The overall purpose of this study was to examine parents’ perspectives on the benefits of sport participation for their young children. Specifically, this study addressed two research questions: (1) What benefits do parents perceive their children gain through participation in organized youth sport programs? (2) How do parents think their children acquire these benefits? Twenty-two parents (12 mothers, 10 fathers) of children aged 5-8 years participated in individual semistructured interviews. Data were subjected to qualitative analysis techniques based on the interpretive description methodology. Parents reported their children gained a range of personal, social, and physical benefits from participating in sport because it allowed them to explore their abilities and build positive self-perceptions. Parents indicated they believed children acquired benefits when coaches created a mastery-oriented motivational climate that facilitated exploration. Crucially, parents appeared to play the most important role in their children’s acquisition of benefits by seizing “teachable moments” from sport and reinforcing certain principles in the home environment.
Kacey C. Neely and Nicholas L. Holt
Daniel R.F. Martin, Alessandro Quartiroli, and Christopher R.D. Wagstaff
qualitative exploration of the experiences of 20 globally situated senior-level SPPs, Quartiroli et al. ( 2019a ) observed results similar to those of Quartiroli and Etzel ( 2012 ) in that the majority of SPPs’ professional experiences appear to be positive. Nevertheless, the authors also observed in their
Nathanael C.H. Ong
their opinions for and against MINDEF’s rejection of Davis’ deferment application. Background to the Case In order to gain a deeper appreciation of the context of this case, an exploration of the existing literature on areas related to this case needed to be conducted. The first area to be covered was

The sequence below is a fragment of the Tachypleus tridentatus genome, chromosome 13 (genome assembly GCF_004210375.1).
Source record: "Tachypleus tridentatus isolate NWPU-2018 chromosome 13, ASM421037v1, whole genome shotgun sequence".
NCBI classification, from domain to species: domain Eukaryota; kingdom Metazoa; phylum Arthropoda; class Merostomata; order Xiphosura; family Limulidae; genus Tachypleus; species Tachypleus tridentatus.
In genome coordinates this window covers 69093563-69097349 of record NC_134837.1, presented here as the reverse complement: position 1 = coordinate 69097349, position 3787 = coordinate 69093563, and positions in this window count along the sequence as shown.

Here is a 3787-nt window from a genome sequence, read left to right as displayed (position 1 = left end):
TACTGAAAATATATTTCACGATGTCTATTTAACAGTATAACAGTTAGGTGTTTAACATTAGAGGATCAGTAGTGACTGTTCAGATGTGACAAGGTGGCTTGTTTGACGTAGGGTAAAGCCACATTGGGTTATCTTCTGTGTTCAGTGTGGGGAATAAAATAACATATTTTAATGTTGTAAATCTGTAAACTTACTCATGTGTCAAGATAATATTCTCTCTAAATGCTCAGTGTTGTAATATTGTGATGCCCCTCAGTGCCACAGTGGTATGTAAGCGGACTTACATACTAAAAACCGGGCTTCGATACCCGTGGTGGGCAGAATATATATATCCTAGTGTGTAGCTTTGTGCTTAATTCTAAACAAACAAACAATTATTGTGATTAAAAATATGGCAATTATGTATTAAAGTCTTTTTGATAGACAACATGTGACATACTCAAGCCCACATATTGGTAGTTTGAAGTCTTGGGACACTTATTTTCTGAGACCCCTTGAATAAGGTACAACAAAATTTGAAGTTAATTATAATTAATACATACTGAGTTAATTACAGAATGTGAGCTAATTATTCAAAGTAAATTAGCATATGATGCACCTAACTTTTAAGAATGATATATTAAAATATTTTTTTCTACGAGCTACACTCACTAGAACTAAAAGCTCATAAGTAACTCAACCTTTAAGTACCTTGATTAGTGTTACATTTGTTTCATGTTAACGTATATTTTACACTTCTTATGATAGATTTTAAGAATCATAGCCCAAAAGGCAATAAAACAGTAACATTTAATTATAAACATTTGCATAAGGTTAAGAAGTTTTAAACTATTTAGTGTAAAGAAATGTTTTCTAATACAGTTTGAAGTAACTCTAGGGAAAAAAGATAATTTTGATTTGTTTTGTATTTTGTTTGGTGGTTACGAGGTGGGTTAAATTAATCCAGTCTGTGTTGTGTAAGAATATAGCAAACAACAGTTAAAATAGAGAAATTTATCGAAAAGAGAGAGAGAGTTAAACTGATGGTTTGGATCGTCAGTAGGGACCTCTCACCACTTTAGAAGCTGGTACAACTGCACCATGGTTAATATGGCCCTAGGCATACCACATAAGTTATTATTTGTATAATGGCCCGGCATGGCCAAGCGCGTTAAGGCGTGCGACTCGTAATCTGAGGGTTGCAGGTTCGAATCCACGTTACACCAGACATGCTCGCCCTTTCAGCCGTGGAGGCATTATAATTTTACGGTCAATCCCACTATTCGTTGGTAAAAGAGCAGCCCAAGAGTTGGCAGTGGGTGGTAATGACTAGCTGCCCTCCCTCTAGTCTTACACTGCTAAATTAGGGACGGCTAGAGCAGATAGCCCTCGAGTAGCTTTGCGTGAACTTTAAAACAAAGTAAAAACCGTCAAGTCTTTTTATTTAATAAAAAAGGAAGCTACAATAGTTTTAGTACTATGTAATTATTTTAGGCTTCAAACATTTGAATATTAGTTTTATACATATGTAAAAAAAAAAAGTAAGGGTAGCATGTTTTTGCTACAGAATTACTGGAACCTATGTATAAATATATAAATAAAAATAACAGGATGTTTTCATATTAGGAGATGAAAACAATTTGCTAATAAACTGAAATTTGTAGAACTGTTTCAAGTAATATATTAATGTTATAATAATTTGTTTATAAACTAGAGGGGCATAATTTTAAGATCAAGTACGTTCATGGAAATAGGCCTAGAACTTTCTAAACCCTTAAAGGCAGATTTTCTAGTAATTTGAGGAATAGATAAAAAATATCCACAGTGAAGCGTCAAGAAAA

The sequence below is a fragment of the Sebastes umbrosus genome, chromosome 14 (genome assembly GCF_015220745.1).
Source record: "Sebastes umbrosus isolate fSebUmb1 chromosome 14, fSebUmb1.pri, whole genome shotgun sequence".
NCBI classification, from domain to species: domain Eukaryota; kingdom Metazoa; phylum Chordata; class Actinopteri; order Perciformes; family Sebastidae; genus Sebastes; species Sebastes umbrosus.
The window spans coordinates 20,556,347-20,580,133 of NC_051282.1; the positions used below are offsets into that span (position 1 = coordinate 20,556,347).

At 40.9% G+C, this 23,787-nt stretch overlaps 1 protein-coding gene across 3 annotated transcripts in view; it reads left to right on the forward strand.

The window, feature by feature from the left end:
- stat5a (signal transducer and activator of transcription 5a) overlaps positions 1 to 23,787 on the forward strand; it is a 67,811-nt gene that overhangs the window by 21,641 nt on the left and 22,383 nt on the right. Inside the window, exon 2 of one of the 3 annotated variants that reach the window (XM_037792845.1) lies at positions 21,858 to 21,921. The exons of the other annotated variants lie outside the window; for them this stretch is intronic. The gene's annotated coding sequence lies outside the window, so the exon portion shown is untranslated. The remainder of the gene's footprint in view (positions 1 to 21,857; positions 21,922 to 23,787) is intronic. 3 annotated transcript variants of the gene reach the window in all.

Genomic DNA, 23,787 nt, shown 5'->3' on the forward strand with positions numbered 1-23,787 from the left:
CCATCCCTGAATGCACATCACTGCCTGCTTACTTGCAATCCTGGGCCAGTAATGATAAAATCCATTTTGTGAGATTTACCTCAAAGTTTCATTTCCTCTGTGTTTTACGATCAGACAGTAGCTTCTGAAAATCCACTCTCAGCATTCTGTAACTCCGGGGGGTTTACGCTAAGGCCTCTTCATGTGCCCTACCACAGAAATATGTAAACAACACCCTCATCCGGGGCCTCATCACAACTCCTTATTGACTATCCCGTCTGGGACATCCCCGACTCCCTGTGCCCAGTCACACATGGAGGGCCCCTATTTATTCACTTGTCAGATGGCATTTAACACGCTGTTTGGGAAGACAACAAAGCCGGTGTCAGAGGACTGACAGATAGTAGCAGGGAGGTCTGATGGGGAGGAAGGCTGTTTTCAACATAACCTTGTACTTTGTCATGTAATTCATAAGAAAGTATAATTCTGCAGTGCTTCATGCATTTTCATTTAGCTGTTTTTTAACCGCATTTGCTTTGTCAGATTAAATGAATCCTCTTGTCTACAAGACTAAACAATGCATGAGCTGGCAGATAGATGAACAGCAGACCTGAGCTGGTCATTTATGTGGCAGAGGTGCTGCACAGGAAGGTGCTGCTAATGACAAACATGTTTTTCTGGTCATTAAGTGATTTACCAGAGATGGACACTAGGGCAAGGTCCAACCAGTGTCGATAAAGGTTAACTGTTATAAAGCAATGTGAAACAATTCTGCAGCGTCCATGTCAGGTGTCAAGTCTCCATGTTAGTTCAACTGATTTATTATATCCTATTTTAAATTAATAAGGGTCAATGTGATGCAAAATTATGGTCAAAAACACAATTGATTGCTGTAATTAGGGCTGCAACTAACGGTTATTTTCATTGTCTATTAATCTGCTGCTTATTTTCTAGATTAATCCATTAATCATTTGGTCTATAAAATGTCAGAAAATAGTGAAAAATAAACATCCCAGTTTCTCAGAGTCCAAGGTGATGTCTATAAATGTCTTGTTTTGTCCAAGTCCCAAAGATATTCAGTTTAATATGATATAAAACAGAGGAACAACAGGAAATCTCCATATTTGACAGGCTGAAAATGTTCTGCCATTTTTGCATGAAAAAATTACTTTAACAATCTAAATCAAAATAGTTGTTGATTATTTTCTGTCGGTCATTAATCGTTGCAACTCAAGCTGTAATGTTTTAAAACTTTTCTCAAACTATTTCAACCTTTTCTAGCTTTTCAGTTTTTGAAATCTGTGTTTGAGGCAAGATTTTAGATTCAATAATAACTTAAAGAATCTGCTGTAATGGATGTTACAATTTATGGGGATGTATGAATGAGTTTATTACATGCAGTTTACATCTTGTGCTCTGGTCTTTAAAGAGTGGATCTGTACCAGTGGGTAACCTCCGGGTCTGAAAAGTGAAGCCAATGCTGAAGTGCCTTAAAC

Zenzi Huysmans and Damien Clement
literature in terms of the differential impact of negative and positive life stress on frequency or severity of injury ( Johnson, 2007 ; Petrie, 1993 ). However, no prior studies have found a negative association between positive life stress and injury. Evidently, there is a need for further exploration of
Bernadette Woods and Joanne Thatcher
The purpose of this study was to conduct a qualitative exploration of the substitute role in an attempt to uncover detailed understanding of soccer players’ experiences. Twenty soccer substitutes were individually interviewed. Inductive content analysis revealed that they experienced mainly negative organizational, person and competitive factors as substitutes, with fewer positive experiences. Organizational factors were: receiving short notice, segregation, poor coach communication, inactivity and restricted preparation. Person factors were: dissatisfaction with status, self-presentation and impression motivation concerns, reduced control over performance and coach’s decisions, reduced motivation to prepare, negative emotions and elevated state anxiety. Positive responses were: role acceptance, remaining focused, enthusiastic and confident and performing well. Sport psychologists, team-mates and coaches should be aware of these experiences and how they can help substitutes cope with their role.
Kiira N. Poux and Mary D. Fry